He then followed Dick Emery, now the chief executive of UKTV, to Central Television as a general sales manager, and worked his way up the greasy pole before joining David Mansfield, now the chief executive of Capital Radio Group, at Thames TV as the general sales manager in 1988.

By this time, Milligan was grey-haired. Some of his colleagues can't remember what colour his hair was originally and it seems nor can Milligan - on one infamous occasion he tried to darken it and to the amusement of his colleagues it turned red.

Milligan was involved in the franchise bid for Thames TV but when the government awarded the licence to Carlton, he found himself temporarily out of a job.

Salvation came in the form of UK Gold and UK Living and Milligan was invited to be part of the launch team. It was by establishing their primacy that his reputation really took off.

"If you step back in time ten years ago, Nick got UK Gold to have a brand-leader status among agencies," Duff remembers.

This was quite an achievement considering how low multichannel penetration was and how tiny the audiences were at the time. With enhanced reputation and experience, he was the chosen sales director on four of the five bids for the country's fifth and final terrestrial licence.

Milligan brought with him to five much of his former sales team, who are considered among the best in the industry. They repaid his faith in them - the team has produced impressive results.

The station turned its first profit for its RTL and United Business Media owners last year. However, it remains a single terrestrial channel in a multichannel world and without considerable investment in the product, few buyers think it can grow much further.

So some saw it as inevitable that the ambitious Milligan, who is the last of the remaining founding directors, would be looking for his next big job. With Airey in place at Sky and multichannel penetration topping the 50 per cent mark, it seemed inevitable that he would be tempted to follow.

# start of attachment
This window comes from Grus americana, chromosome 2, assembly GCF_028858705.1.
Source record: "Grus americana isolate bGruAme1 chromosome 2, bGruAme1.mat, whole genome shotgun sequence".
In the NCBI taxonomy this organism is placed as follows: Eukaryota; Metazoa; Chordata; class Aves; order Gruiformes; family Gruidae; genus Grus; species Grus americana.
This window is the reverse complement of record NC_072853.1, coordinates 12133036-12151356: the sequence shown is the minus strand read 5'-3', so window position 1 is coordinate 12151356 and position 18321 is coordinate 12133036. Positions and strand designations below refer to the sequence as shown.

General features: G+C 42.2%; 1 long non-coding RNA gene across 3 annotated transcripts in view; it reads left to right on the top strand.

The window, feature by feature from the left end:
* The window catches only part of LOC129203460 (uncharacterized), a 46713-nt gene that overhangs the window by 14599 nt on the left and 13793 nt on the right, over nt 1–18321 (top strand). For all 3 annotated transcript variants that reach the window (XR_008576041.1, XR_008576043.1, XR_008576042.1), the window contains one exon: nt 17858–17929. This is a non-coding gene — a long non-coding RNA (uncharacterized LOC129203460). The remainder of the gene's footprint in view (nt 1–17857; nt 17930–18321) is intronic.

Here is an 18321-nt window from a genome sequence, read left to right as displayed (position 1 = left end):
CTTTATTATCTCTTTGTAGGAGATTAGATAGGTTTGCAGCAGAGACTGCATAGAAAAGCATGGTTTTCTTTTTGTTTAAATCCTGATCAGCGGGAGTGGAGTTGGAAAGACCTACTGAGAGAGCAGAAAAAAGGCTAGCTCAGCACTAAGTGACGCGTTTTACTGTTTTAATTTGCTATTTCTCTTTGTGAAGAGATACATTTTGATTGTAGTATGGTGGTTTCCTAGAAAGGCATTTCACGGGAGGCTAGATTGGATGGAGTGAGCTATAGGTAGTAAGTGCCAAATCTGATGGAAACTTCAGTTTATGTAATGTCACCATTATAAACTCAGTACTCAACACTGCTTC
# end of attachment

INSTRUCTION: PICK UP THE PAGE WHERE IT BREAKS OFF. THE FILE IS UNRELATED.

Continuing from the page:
Mick Desmond, the chief executive of ITV Broadcasting, thinks that five is going to find it difficult without him. "He's a constant professional and he's got great contact with people. He has done the multichannel and the terrestrial sell and he works very closely with the broadcasters. He's going to be a big loss for five, but he'll add a new dimension to Sky."

Sky Media receives mixed reviews from buyers. Although no longer the boys club it once was, there has been frustration with the way that it aggressively went to market last year but failed to deliver on audiences.

"Sky Media is a bit inward-looking and has a trading imbalance, which is an issue," Locke says.

Milligan is known to run a tight book and is into systems, controls, deal books and management structures to prevent trading problems. Also, with Airey investing heavily in new programmes such as Nip/Tuck on Sky One, the combination of the two personalities looks a compelling one.

With the two former five senior executives Airey and Milligan now at Sky, questions are being asked whether James Murdoch is setting his sights on a possible bid for the channel. It seems a logical move.

However, even if that does happen (depending on whether the shareholders are interested in selling, the process is still likely to be a lengthy one), it's likely that Milligan will try to force some sort of sales consolidation among the non-ITV world.

"Nick's always got deals on the go - he's very commercially astute," Desmond confirms.

The very fact that Sky has got Milligan is likely to force the other sales houses to reconsider their positions.

As well as having the status of a personality, he is an intensely competitive man with a proven track record. Sky Media is in for a shake-up.